03aPistouAddAleppoPepperbfLOWe were having folk over for an evening of food and chatting. Bob was going to demonstrate how to make mozzarella at home – pretty simple, and fun, too! – and I thought I’d make a fresh batch of naan to go under that freshly made mozz on the grill.

Now, what to place between the naan and the mozz?

I had some of our new favorite roasted tomatoes in the fridge, but wanted something more, something green…


Think pesto, but without the nuts; this cold sauce from Provence has all the basil and garlic and parsley (I like parsley) goodness, along with olive oil, sea salt, Aleppo pepper, Emmentaler and Parmesan cheeses and 05PistoubfLOnone of the nuts, which would’ve been an issue for one of our dinner guests that evening. While it doesn’t have to have cheese, I thought the nicely aged Emmentaler I had in my cheese drawer would add back in a bit of nutty flavor.

It did, and then some.

My finished pistou came out a touch on the thick side to be called a ‘sauce’ – mebbe more like a ‘spread’. Some recipes add freshly 01bCheesebfLOchopped tomatoes to the mix, but I had those roasted bits of goodness coming as their own layer on the naan, so skipped that bit. No matter, it was still wicked good, and I will be making it again. If you want a thinner, more sauce-like pistou, mebbe cut down on the cheese, or add in mebbe 1/4 cup seeded plum tomatoes.

•2 cups fresh basil leaves
•2 cups fresh parsley
•1-1/2 tbsp fresh garlic, minced
•1 tsp sea salt
•1 tsp Aleppo pepper
•3/4 cup shredded Emmentaler cheese
•1/4 cup Parmesan cheese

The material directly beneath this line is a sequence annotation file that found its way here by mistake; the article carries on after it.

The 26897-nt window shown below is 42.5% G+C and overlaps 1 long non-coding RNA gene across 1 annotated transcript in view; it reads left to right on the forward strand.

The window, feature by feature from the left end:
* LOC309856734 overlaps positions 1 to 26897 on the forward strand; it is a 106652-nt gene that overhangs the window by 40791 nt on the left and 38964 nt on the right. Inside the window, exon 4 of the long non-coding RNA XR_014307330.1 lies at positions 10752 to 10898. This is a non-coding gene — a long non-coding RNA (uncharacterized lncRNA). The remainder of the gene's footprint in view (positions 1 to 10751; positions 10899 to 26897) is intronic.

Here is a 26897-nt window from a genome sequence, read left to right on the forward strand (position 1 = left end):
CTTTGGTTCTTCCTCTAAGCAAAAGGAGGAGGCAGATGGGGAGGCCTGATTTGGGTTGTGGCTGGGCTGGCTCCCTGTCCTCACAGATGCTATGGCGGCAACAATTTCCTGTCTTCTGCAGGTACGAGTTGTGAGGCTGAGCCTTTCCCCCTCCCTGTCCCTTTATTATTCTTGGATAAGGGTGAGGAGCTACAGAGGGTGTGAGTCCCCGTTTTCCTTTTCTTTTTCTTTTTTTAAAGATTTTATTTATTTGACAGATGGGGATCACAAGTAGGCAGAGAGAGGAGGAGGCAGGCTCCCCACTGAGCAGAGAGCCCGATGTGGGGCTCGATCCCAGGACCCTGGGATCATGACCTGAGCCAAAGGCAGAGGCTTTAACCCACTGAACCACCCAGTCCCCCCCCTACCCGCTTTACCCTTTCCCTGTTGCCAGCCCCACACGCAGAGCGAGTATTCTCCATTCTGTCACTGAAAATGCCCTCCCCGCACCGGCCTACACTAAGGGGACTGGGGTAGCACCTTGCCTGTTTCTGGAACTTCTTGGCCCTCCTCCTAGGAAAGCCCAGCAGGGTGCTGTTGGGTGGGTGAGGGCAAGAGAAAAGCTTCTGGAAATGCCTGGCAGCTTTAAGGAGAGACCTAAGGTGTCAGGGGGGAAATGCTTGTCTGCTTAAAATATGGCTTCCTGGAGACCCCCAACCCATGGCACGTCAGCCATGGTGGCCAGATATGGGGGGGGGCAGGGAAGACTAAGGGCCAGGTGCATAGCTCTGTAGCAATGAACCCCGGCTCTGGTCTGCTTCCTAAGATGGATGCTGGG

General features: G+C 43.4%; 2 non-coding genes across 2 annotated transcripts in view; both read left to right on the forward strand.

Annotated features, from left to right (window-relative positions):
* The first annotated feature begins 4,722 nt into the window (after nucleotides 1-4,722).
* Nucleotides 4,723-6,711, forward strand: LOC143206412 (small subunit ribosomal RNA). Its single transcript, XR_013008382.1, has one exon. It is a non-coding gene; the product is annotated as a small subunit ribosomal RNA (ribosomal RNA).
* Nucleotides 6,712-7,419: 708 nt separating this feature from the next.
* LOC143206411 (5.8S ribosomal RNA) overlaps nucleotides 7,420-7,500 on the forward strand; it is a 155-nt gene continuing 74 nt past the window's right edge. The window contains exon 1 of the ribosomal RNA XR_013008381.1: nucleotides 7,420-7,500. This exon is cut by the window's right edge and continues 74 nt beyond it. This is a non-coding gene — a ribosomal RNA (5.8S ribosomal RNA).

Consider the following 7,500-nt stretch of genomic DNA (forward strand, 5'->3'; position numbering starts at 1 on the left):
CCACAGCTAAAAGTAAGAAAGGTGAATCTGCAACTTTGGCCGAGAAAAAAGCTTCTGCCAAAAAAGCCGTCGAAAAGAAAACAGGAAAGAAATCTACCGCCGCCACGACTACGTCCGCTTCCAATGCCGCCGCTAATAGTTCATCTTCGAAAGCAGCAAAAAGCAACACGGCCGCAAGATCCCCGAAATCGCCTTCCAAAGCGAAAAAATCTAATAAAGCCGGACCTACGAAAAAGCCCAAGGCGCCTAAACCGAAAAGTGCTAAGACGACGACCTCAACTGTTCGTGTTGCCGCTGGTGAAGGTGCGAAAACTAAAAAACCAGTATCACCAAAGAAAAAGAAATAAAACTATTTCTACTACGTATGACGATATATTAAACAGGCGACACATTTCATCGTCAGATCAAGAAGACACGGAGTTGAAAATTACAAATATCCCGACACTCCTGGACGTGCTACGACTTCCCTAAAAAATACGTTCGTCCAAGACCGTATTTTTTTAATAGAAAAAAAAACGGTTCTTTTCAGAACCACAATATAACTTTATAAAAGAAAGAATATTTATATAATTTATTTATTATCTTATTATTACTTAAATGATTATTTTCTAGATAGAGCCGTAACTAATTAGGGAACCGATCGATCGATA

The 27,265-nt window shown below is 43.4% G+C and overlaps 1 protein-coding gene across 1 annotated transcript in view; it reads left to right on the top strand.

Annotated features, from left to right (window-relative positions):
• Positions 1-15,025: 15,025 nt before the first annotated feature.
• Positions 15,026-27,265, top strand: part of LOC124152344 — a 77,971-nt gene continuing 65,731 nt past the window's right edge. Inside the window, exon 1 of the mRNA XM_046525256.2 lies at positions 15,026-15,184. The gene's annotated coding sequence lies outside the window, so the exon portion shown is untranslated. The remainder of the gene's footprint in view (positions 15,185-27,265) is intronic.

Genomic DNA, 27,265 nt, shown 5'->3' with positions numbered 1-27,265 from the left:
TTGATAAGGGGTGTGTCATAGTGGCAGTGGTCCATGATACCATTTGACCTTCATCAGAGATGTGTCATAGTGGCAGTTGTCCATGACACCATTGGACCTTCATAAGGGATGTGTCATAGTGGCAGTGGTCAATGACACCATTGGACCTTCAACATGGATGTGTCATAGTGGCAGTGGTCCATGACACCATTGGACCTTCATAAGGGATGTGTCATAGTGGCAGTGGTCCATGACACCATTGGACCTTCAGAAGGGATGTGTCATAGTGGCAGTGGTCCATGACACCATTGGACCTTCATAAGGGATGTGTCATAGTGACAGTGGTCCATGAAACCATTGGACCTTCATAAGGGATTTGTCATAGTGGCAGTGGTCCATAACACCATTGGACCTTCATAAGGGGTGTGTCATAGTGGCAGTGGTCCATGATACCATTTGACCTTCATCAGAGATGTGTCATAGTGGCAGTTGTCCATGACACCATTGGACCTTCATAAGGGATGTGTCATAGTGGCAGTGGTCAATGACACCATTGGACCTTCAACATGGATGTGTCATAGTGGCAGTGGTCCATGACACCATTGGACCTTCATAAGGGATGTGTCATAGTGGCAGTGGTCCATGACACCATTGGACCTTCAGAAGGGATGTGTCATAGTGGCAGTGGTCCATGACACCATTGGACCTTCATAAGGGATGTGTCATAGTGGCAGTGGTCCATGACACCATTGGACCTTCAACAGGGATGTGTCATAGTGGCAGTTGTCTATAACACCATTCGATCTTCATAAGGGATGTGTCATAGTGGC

•1/4 cup olive oil
•Good squeeze fresh lemon juice

02aBasilParsleybfLOShred your cheeses and set aside. If you don’t have Emmentaler, Swiss or Gruyère would be fine, or, if you prefer, you could use all Parmesan, or really just about any hard-ish cheese.

Add the basil, parsley, and garlic to the bowl of your food processor fitted with the metal blade and pulse until finely minced.

Add the cheese and pulse a few more times to blend well.

04bPistouAddOilbfLOAdd the sea salt and the Aleppo pepper – I’ve mentioned this before, but I add this flaked, smoky red pepper to just about everything but desserts. It offers just a touch of heat, and a lot of flavor. If you can’t find any, use mebbe 1/4 to 1/2 as much crushed red pepper and perhaps a pinch of cumin.

Give the processor another couple of pulses to blend, then, with the processor running, stream in the oil oil through the feed tube.

07bPistouNaanbfLORemove the cover, give the pistou a taste, and, if you think it needs it, add a bit more sea salt, some black pepper, and a squeeze of fresh lemon juice. I thought mine was fine on the salt and pepper front, but the lemon juice was the perfect finish.

Pistou done!

We spread ours on top of naan slices, topped that with some of those lovely roasted tomatoes, and finished it off with slices of Bob’s freshly made mozzarella.

07aNaanPistouZaTigerSaucebfLOA few minutes on a hot grill, or mebbe 15 minutes in a 350º oven will yield one truly fine combination of bread and cheese and veggies and fruit (tomatoes are a fruit, recall). I topped mine off with a bit more Aleppo pepper and a drizzle of one of my new (to me) favorite condiments – Tiger Sauce.

Thick or thin, the pistou was perfect on these flatbread ‘zas, and stirring a spoonful or two into a veggie soup would, I think, be a very good thing.

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